Japanese developer Compile Heart and its parent company Idea Factory are gaining a lot of ground with Western audiences as of late.
In addition to developing some popular series as of late like Hyperdimension Neptunia and Fairy Fencer F, they also localise a great number of their titles for North American and European audiences. That being said, they also earn a lot of scrutiny for their over-the-top fan service. Leading ladies in extremely revealing outfits are commonplace, making their games appear as mere fan service to some. MeiQ: Labyrinth of Death is a first-person dungeon RPG featuring a group of girls, armed with giant mechs and tasked with saving the world.
Hundreds of years ago, an eternal night fell upon the world. Monsters appeared as the world began to die, and soon even the celestial bodies orbiting the world ceased to function. Legend told of a legendary mage who managed to restart the world, returning both light and peace. Now, young Machina Mages from around the world flock to Machina City to follow in the legendary mage’s footsteps. Only the strongest mages will be able to perform the resetting ceremony and bring an end to the eternal nighttime. Admittedly, I found the story’s premise to be quite intriguing at first, but the plot never really expands to establish a stronger sense of lore. At the beginning of the game, five Machina Mages – the main cast of characters – appear to be the only ones pursuing this goal. Machina City feels barren. If mages are coming from all around the world, why does it seem as if nobody is around? Was there a selection process that chose these specific mages for the task, or is it first-come-first-serve? These kinds of questions never get answered, and plot details are always scarce.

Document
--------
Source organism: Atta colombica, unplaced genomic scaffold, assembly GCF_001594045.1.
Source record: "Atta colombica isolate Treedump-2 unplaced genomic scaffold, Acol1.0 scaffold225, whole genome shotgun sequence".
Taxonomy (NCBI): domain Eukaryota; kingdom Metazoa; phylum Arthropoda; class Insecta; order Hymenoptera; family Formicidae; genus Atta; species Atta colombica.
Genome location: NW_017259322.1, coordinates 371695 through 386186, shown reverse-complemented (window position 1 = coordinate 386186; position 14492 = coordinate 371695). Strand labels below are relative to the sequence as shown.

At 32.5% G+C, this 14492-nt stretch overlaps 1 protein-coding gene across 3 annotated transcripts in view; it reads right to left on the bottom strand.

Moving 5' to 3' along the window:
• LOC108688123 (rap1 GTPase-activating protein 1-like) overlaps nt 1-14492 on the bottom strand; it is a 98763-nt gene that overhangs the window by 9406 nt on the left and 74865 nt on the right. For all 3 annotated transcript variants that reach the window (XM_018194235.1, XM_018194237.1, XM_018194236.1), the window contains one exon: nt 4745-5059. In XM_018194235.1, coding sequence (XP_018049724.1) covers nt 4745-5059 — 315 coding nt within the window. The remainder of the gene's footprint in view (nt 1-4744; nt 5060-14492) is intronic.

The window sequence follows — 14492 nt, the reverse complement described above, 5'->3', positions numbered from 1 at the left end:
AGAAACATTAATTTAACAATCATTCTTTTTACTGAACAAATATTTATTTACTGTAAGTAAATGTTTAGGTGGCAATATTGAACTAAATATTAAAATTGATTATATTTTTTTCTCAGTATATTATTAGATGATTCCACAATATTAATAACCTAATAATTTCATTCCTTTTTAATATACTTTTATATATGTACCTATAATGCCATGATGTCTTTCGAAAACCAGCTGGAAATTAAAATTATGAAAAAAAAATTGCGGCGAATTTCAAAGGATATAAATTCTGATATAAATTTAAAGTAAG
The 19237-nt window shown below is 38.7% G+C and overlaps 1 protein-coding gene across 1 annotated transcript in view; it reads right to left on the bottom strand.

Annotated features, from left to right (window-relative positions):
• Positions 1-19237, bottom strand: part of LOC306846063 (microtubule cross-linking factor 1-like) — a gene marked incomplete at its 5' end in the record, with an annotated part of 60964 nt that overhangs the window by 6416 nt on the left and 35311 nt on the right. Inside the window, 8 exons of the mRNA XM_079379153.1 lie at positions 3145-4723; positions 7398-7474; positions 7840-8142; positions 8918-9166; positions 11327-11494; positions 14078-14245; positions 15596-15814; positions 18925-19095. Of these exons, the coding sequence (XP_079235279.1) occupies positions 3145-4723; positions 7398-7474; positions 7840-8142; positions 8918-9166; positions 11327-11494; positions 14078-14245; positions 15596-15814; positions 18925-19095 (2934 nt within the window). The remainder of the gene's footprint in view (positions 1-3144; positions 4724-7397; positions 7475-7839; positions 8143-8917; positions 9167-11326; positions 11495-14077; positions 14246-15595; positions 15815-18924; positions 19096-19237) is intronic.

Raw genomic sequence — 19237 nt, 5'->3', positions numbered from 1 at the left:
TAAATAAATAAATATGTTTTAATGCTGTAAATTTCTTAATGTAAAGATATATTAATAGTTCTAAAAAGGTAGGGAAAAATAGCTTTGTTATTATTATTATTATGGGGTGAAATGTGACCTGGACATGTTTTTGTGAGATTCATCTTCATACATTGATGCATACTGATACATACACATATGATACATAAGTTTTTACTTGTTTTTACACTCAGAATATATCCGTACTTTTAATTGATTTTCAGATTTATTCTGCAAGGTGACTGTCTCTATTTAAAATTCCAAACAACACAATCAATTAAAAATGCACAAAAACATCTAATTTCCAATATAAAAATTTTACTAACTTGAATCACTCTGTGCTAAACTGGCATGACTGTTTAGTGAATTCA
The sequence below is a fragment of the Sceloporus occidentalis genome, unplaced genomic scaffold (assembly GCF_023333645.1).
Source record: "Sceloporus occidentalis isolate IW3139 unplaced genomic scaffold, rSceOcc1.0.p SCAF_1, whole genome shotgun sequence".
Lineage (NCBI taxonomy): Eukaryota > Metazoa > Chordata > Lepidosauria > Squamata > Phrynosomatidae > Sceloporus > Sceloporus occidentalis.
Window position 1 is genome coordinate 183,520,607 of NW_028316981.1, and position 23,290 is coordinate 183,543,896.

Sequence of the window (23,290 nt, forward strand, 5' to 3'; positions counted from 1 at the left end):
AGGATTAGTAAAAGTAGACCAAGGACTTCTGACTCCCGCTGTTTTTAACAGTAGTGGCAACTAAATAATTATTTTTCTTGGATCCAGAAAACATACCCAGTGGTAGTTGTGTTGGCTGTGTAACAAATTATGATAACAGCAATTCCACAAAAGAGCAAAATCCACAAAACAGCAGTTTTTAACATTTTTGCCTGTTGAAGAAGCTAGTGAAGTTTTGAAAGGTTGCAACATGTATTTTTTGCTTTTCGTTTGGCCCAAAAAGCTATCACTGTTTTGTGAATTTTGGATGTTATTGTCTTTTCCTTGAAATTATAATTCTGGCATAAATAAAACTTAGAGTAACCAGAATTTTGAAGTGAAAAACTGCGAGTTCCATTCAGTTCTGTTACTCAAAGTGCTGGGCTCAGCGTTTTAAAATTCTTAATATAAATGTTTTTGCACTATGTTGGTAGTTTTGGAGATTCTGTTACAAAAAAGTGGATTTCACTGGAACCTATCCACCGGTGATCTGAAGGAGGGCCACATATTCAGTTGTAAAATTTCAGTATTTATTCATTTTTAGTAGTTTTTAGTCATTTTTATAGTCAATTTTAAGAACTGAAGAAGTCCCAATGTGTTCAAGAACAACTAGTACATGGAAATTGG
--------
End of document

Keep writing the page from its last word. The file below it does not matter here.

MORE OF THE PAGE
The player follows Estra, a young Machina Mage from a rural town as she arrives in Machina City to perform the resetting ceremony. Estra is an overly upbeat character that, while limited in depth, is passable as a leading heroine. Her companions, however, fall into cookie-cutter tropes of both RPGs and anime. You have your glasses-wearing educated girl, the tough girl who starts as a rival but reluctantly becomes your friend, the childish girl who is a bit of an oddball, and so on. These generic characteristics for each mage persist through the many cutscenes that take place during the game’s almost 20 hours. Early on, Estra encounters the primary antagonists who aim to plunge the world into darkness, and these characters also feel like typical bad guys for the genre.
Rather than the town, dungeons are where you will spend the majority of your time in MeiQ: Labyrinth of Death. Each dungeon features the same formula: navigate through a multitude of floors until reaching the end, where a boss creature awaits. If you’ve played a first-person dungeon crawler before, then this is nothing new. Exploring causes your map to record your steps, making return visits much less frustrating. Warp devices are located on most floors, but some floors are massive so walking at least a bit is inevitable. I also encountered some frame rate stuttering when walking through a wide-open area with my map in its largest setting. This isn’t a glaring issue, but it was persistent for me and may bother some.